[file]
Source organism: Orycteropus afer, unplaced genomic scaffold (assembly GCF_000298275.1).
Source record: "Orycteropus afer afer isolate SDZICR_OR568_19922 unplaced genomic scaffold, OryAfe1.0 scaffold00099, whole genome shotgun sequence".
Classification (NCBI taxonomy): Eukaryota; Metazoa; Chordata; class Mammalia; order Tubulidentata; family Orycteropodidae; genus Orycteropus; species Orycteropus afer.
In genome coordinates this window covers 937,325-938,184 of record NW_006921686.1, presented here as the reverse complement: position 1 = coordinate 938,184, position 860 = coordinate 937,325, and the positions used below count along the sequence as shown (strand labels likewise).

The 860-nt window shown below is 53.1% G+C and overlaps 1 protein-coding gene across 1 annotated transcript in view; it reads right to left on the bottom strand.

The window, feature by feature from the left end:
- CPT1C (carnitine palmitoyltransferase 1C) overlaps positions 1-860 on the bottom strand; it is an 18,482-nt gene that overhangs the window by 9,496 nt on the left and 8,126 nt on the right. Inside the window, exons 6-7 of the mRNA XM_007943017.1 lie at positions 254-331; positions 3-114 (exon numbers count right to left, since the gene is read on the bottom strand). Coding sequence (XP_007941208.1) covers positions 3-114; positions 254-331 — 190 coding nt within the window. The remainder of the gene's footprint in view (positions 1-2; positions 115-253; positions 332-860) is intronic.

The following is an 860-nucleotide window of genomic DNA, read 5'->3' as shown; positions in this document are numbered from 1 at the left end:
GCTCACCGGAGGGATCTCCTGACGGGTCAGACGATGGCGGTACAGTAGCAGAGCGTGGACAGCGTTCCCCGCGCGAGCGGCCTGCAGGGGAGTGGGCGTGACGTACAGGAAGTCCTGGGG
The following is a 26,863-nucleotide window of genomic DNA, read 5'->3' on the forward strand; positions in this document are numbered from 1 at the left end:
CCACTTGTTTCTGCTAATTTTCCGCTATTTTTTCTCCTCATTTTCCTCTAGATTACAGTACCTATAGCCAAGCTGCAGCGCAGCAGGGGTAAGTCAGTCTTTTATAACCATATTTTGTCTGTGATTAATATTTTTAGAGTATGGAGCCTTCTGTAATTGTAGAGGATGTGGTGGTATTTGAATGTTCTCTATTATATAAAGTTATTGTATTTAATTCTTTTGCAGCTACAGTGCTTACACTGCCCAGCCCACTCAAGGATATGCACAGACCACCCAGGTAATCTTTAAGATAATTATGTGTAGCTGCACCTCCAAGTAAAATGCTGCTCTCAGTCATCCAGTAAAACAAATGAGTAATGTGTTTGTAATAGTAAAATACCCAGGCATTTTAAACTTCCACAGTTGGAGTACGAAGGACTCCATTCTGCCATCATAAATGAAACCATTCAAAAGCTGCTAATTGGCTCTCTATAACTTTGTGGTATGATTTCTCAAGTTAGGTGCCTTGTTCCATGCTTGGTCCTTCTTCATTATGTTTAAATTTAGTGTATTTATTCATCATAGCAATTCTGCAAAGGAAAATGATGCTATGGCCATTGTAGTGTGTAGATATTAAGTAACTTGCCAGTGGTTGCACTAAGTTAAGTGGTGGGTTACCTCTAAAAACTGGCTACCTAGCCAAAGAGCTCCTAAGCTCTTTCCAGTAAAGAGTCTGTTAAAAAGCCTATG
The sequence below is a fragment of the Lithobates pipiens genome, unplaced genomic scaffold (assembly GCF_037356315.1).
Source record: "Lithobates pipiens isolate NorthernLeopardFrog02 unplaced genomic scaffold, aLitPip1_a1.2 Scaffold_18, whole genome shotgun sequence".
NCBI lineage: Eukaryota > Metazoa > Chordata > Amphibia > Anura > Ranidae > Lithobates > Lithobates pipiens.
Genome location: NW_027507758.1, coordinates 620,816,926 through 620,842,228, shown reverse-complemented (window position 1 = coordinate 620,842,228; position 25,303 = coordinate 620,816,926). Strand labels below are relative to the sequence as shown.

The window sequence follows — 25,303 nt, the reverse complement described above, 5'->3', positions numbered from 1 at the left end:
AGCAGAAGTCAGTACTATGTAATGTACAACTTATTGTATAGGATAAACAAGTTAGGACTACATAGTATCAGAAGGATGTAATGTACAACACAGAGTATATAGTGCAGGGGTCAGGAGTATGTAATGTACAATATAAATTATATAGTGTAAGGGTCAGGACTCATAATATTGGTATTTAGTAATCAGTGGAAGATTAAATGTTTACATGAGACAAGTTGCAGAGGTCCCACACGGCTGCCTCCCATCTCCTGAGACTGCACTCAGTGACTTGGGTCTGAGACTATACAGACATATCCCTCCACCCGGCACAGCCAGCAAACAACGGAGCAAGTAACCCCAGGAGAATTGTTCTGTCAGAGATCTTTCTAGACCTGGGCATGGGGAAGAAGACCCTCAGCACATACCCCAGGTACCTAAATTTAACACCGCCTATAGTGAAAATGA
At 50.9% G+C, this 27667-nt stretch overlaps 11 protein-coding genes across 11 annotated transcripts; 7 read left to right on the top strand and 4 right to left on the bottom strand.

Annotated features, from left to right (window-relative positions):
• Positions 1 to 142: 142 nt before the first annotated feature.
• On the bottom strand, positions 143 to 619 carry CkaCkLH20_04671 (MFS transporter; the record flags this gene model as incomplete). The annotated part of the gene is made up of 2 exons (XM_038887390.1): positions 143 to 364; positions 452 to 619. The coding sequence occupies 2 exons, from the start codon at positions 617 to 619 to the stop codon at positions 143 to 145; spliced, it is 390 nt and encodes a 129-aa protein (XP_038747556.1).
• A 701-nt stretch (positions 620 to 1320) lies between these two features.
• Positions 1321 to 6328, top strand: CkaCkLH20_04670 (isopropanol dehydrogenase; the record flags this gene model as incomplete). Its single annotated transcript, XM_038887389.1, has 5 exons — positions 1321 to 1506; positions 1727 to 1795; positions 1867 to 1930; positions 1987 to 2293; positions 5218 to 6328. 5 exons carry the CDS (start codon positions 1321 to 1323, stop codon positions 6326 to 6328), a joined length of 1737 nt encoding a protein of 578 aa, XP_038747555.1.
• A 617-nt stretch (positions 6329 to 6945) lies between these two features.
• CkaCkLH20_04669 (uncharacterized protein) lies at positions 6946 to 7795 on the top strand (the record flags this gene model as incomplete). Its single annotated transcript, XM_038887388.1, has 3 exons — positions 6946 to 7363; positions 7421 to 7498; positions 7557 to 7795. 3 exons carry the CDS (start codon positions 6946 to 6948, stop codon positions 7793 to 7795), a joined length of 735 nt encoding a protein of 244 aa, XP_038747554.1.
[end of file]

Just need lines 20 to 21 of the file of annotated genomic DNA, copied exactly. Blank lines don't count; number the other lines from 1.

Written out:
• Positions 1 to 142: 142 nt before the first annotated feature.
• On the bottom strand, positions 143 to 619 carry CkaCkLH20_04671 (MFS transporter; the record flags this gene model as incomplete). The annotated part of the gene is made up of 2 exons (XM_038887390.1): positions 143 to 364; positions 452 to 619. The coding sequence occupies 2 exons, from the start codon at positions 617 to 619 to the stop codon at positions 143 to 145; spliced, it is 390 nt and encodes a 129-aa protein (XP_038747556.1).